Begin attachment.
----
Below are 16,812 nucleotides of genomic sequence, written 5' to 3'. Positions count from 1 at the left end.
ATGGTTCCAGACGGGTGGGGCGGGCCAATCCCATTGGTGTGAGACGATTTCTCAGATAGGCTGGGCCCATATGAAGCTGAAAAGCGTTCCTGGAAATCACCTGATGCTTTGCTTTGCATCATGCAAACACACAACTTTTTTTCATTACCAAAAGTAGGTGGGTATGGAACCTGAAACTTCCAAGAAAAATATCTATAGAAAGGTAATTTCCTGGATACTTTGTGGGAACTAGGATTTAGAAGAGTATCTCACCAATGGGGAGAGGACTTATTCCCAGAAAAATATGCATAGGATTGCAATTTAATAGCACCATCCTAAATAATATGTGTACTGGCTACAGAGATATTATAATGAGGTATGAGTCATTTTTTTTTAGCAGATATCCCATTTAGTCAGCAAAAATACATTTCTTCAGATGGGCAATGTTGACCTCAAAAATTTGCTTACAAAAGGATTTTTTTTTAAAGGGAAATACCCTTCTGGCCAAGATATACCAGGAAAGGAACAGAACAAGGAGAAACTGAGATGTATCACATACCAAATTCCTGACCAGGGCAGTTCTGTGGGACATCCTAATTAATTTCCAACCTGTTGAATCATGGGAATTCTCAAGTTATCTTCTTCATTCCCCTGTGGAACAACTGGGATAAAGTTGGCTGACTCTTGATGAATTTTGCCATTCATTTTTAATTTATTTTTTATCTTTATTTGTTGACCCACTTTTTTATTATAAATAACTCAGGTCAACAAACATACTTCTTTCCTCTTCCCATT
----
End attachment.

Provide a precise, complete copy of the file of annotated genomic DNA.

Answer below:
Below are 16,812 nucleotides of genomic sequence, written 5' to 3'. Positions count from 1 at the left end.
ATGGTTCCAGACGGGTGGGGCGGGCCAATCCCATTGGTGTGAGACGATTTCTCAGATAGGCTGGGCCCATATGAAGCTGAAAAGCGTTCCTGGAAATCACCTGATGCTTTGCTTTGCATCATGCAAACACACAACTTTTTTTCATTACCAAAAGTAGGTGGGTATGGAACCTGAAACTTCCAAGAAAAATATCTATAGAAAGGTAATTTCCTGGATACTTTGTGGGAACTAGGATTTAGAAGAGTATCTCACCAATGGGGAGAGGACTTATTCCCAGAAAAATATGCATAGGATTGCAATTTAATAGCACCATCCTAAATAATATGTGTACTGGCTACAGAGATATTATAATGAGGTATGAGTCATTTTTTTTTAGCAGATATCCCATTTAGTCAGCAAAAATACATTTCTTCAGATGGGCAATGTTGACCTCAAAAATTTGCTTACAAAAGGATTTTTTTTTAAAGGGAAATACCCTTCTGGCCAAGATATACCAGGAAAGGAACAGAACAAGGAGAAACTGAGATGTATCACATACCAAATTCCTGACCAGGGCAGTTCTGTGGGACATCCTAATTAATTTCCAACCTGTTGAATCATGGGAATTCTCAAGTTATCTTCTTCATTCCCCTGTGGAACAACTGGGATAAAGTTGGCTGACTCTTGATGAATTTTGCCATTCATTTTTAATTTATTTTTTATCTTTATTTGTTGACCCACTTTTTTATTATAAATAACTCAGGTCAACAAACATACTTCTTTCCTCTTCCCATT